Tomorrow from 1:30 to 7pm the Colorado House will come together at the state capitol building in Denver to take up HB10-1284.
The bill creates the medical marijuana licensing authority in the department of revenue. Much of the language of the bill treats dispensaries as liquor stores or cabarets, a stance that patients and caregivers don’t relish.
The bill is forty-five pages long. Here are some of the highlights or lowlights depending on where you stand:
• A primary caregiver may serve no more than 5 patients on the registry at one time, unless the department allows more patients due to exceptional circumstances.
• Imposes a one-year moratorium on the opening of new medical marijuana centers.
• Make a request by January 1, 2012, to the Federal Drug Enforcement Administration to consider rescheduling, for pharmaceutical purposes, marijuana from a schedule 1 controlled substance to a schedule 2 controlled substance.
• Health and Sanitary requirements; Practices designed to avoid an undue increase in the consumption of medical marijuana.
• Local Licensing: A decision approving a medical marijuana center license may include a limit on the number of patients the center may serve in order to meet the needs and necessities of the neighborhood.
• The medical marijuana licensing authority determines the licenses already granted for the particular locality are adequate for the reasonable needs of the community based on the testimony and evidence of the medical needs and necessity of the potential customers for the approval of the license at the proposed location for the sale of the medical marijuana.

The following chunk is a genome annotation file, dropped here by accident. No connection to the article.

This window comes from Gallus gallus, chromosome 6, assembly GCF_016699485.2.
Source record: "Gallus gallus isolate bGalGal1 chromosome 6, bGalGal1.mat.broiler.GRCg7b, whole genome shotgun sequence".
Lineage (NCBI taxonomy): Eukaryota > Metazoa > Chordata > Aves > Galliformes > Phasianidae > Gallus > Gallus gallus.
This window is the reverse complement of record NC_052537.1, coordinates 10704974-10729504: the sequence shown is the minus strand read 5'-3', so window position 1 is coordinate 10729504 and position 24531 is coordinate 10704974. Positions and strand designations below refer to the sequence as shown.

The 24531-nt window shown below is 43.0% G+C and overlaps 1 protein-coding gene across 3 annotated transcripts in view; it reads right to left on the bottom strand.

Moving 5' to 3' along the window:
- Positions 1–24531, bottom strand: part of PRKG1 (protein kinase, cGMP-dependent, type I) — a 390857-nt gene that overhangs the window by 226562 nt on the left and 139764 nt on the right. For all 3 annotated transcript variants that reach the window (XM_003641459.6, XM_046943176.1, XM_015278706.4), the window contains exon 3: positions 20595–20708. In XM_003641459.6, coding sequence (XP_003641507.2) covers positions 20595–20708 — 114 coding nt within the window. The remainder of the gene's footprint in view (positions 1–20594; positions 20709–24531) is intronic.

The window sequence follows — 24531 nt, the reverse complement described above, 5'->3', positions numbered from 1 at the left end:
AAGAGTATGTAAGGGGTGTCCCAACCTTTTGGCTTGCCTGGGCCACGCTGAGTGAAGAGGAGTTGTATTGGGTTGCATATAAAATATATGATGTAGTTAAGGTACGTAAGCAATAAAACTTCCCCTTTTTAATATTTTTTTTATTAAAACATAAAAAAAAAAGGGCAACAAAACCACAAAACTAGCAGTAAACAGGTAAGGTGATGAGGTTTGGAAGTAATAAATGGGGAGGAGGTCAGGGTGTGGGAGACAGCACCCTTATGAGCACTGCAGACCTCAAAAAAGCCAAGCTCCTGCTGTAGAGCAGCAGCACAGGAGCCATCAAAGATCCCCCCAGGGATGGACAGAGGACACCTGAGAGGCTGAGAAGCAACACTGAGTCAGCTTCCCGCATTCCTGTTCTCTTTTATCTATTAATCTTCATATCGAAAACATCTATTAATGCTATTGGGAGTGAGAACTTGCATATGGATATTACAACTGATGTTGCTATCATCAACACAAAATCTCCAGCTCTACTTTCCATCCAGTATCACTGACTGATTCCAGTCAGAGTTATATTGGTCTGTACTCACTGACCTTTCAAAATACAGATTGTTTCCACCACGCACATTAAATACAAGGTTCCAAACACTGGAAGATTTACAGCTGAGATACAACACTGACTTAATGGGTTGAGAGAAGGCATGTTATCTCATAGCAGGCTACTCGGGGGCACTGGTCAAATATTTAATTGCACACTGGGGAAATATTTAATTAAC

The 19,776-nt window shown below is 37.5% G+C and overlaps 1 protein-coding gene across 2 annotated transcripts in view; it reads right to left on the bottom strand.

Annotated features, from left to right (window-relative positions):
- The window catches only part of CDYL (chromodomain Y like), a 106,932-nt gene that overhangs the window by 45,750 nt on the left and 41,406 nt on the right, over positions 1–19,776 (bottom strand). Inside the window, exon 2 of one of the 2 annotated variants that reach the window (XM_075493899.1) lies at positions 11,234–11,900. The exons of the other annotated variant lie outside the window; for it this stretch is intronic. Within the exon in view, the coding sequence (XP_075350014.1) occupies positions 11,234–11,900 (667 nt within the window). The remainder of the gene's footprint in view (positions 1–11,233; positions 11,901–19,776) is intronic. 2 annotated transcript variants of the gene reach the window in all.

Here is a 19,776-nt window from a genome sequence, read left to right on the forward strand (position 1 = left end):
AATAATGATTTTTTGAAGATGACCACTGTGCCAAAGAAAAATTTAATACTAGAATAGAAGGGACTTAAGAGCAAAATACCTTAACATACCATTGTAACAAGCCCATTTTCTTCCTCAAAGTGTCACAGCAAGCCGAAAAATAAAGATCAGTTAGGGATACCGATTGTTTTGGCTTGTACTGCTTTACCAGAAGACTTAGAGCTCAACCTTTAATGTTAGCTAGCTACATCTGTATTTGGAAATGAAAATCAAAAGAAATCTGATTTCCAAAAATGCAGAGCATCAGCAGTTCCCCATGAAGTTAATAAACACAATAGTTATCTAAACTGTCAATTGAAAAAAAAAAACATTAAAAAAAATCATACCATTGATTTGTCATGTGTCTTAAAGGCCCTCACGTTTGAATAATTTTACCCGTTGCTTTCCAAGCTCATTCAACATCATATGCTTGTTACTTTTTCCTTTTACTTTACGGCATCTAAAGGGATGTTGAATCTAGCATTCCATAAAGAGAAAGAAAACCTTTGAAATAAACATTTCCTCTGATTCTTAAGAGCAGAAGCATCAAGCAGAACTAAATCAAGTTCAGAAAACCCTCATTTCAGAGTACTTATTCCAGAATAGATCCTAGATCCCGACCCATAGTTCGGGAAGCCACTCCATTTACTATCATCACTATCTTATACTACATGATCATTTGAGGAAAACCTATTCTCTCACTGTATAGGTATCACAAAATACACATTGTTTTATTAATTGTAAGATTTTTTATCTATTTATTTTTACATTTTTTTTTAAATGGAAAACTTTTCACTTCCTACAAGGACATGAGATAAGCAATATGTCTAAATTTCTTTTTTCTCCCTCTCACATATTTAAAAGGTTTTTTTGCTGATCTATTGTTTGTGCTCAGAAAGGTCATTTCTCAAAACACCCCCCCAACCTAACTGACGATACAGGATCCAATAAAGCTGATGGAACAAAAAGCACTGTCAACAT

• Would not allow a natural person with a misdemeanor to obtain a license to operate a medical marijuana center.
• This article does not prohibit a political subdivision of this state from limiting the number of medical marijuana centers that may operate in the political subdivision or from enacting reasonable zoning regulations applicable to medical marijuana centers based on local government zoning, health, and safety laws for the distribution of medical marijuana.
• What constitutes “Significant responsibility for managing the well-being of a patient”; except that the act of supplying medical marijuana or marijuana paraphernalia, by itself, is insufficient to constitute “significant responsibility for managing the well being of a patient
• Two or more primary caregivers may not join together for the purpose of cultivating marijuana
After the vote tomorrow, look for a follow-up article. Until then, check out a letter to the Colorado House and Senate by local medical marijuana advocate and attorney Robert J. Corry Jr. here.
Call your local Representatives and Senators, whether for or against the bill. House 1-800-811-7647 Senate 1-888-473-8136